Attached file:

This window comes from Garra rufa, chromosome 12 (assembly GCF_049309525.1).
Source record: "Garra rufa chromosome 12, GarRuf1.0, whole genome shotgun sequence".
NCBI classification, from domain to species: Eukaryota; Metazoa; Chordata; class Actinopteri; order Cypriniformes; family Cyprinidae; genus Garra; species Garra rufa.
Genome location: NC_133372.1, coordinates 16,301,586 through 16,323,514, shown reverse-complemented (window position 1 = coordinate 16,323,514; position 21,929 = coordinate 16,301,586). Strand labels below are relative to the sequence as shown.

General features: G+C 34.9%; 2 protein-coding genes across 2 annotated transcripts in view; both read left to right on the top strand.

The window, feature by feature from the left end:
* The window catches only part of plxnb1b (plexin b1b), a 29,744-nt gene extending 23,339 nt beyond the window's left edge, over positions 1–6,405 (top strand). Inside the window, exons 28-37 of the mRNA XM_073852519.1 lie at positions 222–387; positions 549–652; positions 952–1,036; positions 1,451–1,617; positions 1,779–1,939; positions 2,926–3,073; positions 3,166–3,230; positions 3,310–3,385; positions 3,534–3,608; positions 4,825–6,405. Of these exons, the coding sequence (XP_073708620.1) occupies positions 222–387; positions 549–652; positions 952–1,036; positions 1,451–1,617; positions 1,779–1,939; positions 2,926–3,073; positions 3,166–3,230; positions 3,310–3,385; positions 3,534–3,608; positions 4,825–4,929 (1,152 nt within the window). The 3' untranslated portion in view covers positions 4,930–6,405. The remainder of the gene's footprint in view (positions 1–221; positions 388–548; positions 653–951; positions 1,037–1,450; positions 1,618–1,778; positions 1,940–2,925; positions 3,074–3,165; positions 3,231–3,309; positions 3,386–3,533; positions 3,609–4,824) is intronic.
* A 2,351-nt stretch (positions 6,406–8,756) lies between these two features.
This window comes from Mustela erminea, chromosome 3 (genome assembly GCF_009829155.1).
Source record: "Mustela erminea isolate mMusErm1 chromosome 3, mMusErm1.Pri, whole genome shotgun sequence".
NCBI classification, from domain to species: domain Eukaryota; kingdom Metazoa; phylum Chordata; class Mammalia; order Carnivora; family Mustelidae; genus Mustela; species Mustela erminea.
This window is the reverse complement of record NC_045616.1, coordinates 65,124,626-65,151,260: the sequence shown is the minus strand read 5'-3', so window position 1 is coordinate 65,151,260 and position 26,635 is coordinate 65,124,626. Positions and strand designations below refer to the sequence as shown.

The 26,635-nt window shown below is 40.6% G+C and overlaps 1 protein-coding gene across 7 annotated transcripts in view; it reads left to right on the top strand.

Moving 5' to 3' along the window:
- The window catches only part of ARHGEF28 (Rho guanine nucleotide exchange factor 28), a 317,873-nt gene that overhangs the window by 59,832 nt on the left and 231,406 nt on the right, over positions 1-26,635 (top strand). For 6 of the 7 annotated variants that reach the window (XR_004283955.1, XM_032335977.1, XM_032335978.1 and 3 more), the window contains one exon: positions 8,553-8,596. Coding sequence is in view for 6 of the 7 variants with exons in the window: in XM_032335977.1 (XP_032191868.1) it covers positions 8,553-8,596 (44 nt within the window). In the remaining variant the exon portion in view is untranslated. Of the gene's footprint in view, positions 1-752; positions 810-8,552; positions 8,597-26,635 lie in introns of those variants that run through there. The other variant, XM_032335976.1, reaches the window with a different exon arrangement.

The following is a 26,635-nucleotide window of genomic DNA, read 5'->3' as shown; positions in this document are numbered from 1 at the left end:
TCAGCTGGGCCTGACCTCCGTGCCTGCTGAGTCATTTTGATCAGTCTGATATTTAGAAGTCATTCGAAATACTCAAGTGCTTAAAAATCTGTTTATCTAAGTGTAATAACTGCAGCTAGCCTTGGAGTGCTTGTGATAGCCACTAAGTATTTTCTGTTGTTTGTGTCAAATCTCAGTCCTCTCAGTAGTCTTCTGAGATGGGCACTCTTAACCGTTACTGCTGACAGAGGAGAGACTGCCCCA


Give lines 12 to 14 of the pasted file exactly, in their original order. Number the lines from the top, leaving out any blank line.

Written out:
This window is the reverse complement of record NC_045616.1, coordinates 65,124,626-65,151,260: the sequence shown is the minus strand read 5'-3', so window position 1 is coordinate 65,151,260 and position 26,635 is coordinate 65,124,626. Positions and strand designations below refer to the sequence as shown.

The 26,635-nt window shown below is 40.6% G+C and overlaps 1 protein-coding gene across 7 annotated transcripts in view; it reads left to right on the top strand.

Moving 5' to 3' along the window: